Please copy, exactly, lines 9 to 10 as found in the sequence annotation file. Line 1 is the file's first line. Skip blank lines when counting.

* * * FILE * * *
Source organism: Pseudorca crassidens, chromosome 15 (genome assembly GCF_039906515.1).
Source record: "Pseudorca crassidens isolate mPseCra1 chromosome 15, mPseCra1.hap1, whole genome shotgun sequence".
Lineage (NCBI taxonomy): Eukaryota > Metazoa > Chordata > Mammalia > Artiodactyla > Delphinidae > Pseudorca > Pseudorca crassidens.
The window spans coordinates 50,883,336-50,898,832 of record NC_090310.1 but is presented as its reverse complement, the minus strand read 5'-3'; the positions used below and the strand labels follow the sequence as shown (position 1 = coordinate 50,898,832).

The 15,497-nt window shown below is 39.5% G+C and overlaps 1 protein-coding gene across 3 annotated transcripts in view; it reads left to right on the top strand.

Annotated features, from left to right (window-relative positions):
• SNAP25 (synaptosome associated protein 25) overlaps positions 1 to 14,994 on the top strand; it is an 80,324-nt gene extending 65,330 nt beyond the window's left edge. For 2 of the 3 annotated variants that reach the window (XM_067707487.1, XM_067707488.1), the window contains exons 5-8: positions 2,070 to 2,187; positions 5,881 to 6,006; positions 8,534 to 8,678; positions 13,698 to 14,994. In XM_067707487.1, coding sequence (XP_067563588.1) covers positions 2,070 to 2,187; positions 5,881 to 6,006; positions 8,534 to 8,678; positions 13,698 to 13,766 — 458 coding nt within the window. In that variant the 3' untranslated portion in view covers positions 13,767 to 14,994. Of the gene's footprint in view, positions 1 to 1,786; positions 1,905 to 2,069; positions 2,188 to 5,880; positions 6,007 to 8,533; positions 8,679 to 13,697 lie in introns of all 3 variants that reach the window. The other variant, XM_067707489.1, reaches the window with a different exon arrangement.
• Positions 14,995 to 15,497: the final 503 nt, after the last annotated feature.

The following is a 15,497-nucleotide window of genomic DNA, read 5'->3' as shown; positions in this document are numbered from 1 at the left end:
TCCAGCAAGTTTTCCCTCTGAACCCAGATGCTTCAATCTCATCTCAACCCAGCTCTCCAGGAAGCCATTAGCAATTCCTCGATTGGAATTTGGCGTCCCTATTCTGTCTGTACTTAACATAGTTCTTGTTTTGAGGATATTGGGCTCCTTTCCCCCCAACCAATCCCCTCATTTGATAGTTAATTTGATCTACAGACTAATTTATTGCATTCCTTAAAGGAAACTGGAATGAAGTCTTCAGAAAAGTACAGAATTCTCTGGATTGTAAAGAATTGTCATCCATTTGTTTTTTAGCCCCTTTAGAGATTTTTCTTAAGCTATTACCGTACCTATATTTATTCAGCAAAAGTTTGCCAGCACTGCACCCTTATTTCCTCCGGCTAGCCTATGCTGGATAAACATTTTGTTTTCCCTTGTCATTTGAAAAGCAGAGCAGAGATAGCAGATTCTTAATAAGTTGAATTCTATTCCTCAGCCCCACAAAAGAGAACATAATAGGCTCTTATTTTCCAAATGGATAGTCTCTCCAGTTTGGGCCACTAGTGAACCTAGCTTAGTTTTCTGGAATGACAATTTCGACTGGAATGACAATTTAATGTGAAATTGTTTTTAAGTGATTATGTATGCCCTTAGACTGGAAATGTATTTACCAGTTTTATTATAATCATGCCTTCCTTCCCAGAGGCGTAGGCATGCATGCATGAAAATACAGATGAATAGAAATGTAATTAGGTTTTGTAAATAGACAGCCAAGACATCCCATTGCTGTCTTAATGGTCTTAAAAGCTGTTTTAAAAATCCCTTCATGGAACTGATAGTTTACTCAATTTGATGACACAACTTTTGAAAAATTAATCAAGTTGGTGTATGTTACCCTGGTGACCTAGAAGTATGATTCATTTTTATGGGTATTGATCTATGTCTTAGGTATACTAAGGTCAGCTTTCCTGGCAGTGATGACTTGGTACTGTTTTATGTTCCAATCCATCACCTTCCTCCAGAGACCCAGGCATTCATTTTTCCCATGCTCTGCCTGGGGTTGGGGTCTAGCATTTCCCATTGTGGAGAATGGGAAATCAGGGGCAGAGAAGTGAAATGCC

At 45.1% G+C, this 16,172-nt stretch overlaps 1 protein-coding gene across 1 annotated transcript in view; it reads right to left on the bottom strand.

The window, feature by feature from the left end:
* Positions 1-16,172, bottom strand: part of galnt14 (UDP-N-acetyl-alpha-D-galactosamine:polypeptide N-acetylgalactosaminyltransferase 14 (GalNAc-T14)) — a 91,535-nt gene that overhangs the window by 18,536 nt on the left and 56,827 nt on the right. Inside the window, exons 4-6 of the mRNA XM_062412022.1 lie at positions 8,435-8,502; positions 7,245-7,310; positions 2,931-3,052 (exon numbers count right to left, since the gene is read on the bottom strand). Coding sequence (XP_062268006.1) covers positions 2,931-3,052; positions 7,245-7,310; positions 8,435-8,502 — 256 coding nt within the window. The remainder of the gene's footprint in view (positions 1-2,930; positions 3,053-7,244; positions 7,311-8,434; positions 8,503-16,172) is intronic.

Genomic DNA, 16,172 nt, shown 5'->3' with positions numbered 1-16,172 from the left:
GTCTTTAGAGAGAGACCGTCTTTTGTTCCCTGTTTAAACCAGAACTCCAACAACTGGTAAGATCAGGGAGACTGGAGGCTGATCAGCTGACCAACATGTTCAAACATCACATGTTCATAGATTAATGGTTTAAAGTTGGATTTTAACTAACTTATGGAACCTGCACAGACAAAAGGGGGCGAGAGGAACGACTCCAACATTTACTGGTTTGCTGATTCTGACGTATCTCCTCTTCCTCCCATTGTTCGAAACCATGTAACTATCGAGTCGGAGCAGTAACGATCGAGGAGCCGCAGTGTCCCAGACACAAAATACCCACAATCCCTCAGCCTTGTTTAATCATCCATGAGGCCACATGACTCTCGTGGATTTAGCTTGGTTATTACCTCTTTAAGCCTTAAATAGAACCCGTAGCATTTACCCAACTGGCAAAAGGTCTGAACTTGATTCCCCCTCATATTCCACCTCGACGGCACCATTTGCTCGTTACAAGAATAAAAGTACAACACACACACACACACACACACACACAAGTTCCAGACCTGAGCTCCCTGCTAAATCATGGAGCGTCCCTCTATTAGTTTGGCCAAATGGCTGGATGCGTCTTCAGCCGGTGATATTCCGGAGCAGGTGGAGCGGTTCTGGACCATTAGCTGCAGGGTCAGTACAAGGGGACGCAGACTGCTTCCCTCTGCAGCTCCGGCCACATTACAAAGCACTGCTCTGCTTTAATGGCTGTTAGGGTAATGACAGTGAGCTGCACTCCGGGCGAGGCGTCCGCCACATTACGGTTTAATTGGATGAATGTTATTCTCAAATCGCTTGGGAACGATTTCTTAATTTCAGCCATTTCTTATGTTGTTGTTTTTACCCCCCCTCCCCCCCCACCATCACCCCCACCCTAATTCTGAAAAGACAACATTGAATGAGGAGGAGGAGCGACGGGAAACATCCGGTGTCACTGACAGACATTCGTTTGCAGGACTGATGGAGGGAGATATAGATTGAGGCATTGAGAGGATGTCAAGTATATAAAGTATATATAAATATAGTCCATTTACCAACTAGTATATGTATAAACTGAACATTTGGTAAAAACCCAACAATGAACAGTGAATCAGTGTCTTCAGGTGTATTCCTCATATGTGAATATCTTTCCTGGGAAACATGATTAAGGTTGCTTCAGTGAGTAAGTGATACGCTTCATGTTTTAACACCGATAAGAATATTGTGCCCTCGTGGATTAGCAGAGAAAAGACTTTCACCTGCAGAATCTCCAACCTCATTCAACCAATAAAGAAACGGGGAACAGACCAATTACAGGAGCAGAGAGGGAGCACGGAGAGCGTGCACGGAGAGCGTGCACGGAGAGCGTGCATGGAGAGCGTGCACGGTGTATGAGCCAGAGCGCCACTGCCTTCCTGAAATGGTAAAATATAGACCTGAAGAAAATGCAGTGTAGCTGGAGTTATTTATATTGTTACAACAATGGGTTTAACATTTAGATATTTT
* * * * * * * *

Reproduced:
The following is a 15,497-nucleotide window of genomic DNA, read 5'->3' as shown; positions in this document are numbered from 1 at the left end:
TCCAGCAAGTTTTCCCTCTGAACCCAGATGCTTCAATCTCATCTCAACCCAGCTCTCCAGGAAGCCATTAGCAATTCCTCGATTGGAATTTGGCGTCCCTATTCTGTCTGTACTTAACATAGTTCTTGTTTTGAGGATATTGGGCTCCTTTCCCCCCAACCAATCCCCTCATTTGATAGTTAATTTGATCTACAGACTAATTTATTGCATTCCTTAAAGGAAACTGGAATGAAGTCTTCAGAAAAGTACAGAATTCTCTGGATTGTAAAGAATTGTCATCCATTTGTTTTTTAGCCCCTTTAGAGATTTTTCTTAAGCTATTACCGTACCTATATTTATTCAGCAAAAGTTTGCCAGCACTGCACCCTTATTTCCTCCGGCTAGCCTATGCTGGATAAACATTTTGTTTTCCCTTGTCATTTGAAAAGCAGAGCAGAGATAGCAGATTCTTAATAAGTTGAATTCTATTCCTCAGCCCCACAAAAGAGAACATAATAGGCTCTTATTTTCCAAATGGATAGTCTCTCCAGTTTGGGCCACTAGTGAACCTAGCTTAGTTTTCTGGAATGACAATTTCGACTGGAATGACAATTTAATGTGAAATTGTTTTTAAGTGATTATGTATGCCCTTAGACTGGAAATGTATTTACCAGTTTTATTATAATCATGCCTTCCTTCCCAGAGGCGTAGGCATGCATGCATGAAAATACAGATGAATAGAAATGTAATTAGGTTTTGTAAATAGACAGCCAAGACATCCCATTGCTGTCTTAATGGTCTTAAAAGCTGTTTTAAAAATCCCTTCATGGAACTGATAGTTTACTCAATTTGATGACACAACTTTTGAAAAATTAATCAAGTTGGTGTATGTTACCCTGGTGACCTAGAAGTATGATTCATTTTTATGGGTATTGATCTATGTCTTAGGTATACTAAGGTCAGCTTTCCTGGCAGTGATGACTTGGTACTGTTTTATGTTCCAATCCATCACCTTCCTCCAGAGACCCAGGCATTCATTTTTCCCATGCTCTGCCTGGGGTTGGGGTCTAGCATTTCCCATTGTGGAGAATGGGAAATCAGGGGCAGAGAAGTGAAATGCC